National FFA Convention Goes Virtual
The Indianapolis-based National FFA Organization has announced this year’s National FFA Convention & Expo will be held in a virtual format. The organization says it has also extended its contract with Indianapolis, keeping the convention in the city through 2033.
The FFA says the convention will take place as planned during the week of October 28 with virtual events, activities and competitions. The event will still be hosted by the 2019-20 National FFA Officer Team.
In an interview with Inside INdiana Business, National FFA Associate Director of Convention and Events Mandy Hazlett said the decision was not made lightly.
“We’re keeping our eye out on everything that’s going on when it comes to CDC and their guidelines and how everyone’s own city and states and communities are opening back up,” said Hazlett. “We also have been playing very close attention and doing a lot of our research and surveying at the state FFA and local in-school administration level. Unfortunately, there’s just a massive amount of travel restrictions put on schools and so it’s hard for us to hold a convention when we don’t have our FFA members here with us.”
The organization says it plans to return to Indianapolis with an in-person event in 2021. The National FFA Board of Directors approved a two-year extension for the convention to be held in Indianapolis.
“This is such a great community,” said Hazlett. “The hospitality and tourism here is truly the best of the best and so we live here, we work here and so the decision for us to go ahead and continue our contract beyond 2031 and extend it to 2033, it was a no brainer for us. We want to show that we fully support Indianapolis and the state of Indiana and keeping our convention here another two years, it was a way for us to say ‘We’re in this with you.'”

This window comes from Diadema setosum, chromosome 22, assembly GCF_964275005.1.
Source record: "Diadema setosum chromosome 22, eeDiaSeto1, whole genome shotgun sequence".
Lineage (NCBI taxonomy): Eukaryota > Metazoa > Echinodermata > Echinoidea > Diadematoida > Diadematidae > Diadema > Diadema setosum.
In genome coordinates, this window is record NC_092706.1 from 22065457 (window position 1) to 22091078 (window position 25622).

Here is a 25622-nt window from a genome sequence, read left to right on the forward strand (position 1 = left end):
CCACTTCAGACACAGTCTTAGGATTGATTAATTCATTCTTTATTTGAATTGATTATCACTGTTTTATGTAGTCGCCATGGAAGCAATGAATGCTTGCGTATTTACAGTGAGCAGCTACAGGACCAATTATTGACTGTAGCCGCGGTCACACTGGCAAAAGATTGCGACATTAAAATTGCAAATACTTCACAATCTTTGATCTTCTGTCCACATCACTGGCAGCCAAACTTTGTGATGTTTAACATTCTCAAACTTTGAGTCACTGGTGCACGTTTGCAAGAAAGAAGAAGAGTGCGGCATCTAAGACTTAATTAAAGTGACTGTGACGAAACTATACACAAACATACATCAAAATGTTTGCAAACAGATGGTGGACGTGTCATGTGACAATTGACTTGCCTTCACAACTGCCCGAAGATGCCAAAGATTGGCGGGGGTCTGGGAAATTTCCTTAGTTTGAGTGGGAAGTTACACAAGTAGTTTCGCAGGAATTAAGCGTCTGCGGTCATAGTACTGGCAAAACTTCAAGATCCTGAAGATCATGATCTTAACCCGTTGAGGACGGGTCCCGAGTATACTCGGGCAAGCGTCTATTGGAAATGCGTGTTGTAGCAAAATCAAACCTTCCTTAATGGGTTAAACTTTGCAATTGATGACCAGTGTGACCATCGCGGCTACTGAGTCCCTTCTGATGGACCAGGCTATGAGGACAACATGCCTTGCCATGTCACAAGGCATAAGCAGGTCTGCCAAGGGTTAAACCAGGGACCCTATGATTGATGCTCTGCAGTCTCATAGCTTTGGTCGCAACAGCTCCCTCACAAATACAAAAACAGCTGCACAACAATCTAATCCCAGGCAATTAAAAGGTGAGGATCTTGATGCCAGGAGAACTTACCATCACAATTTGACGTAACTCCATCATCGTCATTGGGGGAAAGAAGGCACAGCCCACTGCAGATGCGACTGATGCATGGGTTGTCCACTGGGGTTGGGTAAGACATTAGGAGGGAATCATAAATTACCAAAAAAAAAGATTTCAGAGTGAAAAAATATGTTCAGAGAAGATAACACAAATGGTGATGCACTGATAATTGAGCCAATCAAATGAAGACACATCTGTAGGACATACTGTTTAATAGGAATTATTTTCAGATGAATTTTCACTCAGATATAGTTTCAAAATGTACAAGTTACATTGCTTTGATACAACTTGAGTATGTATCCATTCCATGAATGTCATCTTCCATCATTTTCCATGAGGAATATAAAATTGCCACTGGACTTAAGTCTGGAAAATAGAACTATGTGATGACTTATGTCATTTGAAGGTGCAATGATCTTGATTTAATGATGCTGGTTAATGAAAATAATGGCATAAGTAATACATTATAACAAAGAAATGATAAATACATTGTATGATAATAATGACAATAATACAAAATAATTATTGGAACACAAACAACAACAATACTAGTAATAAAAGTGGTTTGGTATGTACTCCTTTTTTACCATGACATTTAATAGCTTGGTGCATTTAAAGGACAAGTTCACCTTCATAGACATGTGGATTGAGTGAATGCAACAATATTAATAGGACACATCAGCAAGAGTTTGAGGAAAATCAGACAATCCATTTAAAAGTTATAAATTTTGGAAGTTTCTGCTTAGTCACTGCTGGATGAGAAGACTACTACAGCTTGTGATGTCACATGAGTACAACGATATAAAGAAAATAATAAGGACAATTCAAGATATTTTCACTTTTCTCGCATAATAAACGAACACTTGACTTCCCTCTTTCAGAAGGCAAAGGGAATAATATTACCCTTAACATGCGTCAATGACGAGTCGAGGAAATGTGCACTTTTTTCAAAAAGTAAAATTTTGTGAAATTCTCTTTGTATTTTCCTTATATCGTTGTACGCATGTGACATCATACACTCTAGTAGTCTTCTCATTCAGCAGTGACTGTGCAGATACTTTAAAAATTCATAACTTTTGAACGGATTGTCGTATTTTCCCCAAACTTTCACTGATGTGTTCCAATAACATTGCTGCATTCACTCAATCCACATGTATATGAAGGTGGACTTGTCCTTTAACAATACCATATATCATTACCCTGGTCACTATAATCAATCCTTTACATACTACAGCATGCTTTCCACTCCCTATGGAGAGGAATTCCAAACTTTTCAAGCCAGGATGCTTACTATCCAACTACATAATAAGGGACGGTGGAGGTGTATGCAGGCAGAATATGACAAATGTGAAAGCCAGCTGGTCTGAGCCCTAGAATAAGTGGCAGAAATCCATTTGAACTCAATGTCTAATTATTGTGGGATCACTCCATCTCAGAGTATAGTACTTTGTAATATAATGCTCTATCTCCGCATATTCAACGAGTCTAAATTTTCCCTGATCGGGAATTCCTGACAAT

The National FFA Convention draws about 70,000 attendees to downtown Indianapolis each year, generating approximately $40 million in economic impact.
Hazlett says while the organization is planning to return to an in-person convention next year, future events could also feature virtual aspects.
“For the last several years, we’ve always streamed live our our sessions, but I think now…we’ll also look at continuing maybe to open up some of the other areas of the convention, maybe around workshops and things like that, that students who can’t make it or travel for whatever reason have the option to maybe be a little bit more involved.”
The change to a virtual format is another blow to the city’s tourism industry. Another major convention, Gen Con, canceled its 2020 event due to COVID-19 concerns as well.
Hazlett says the decision to go virtual was not made lightly.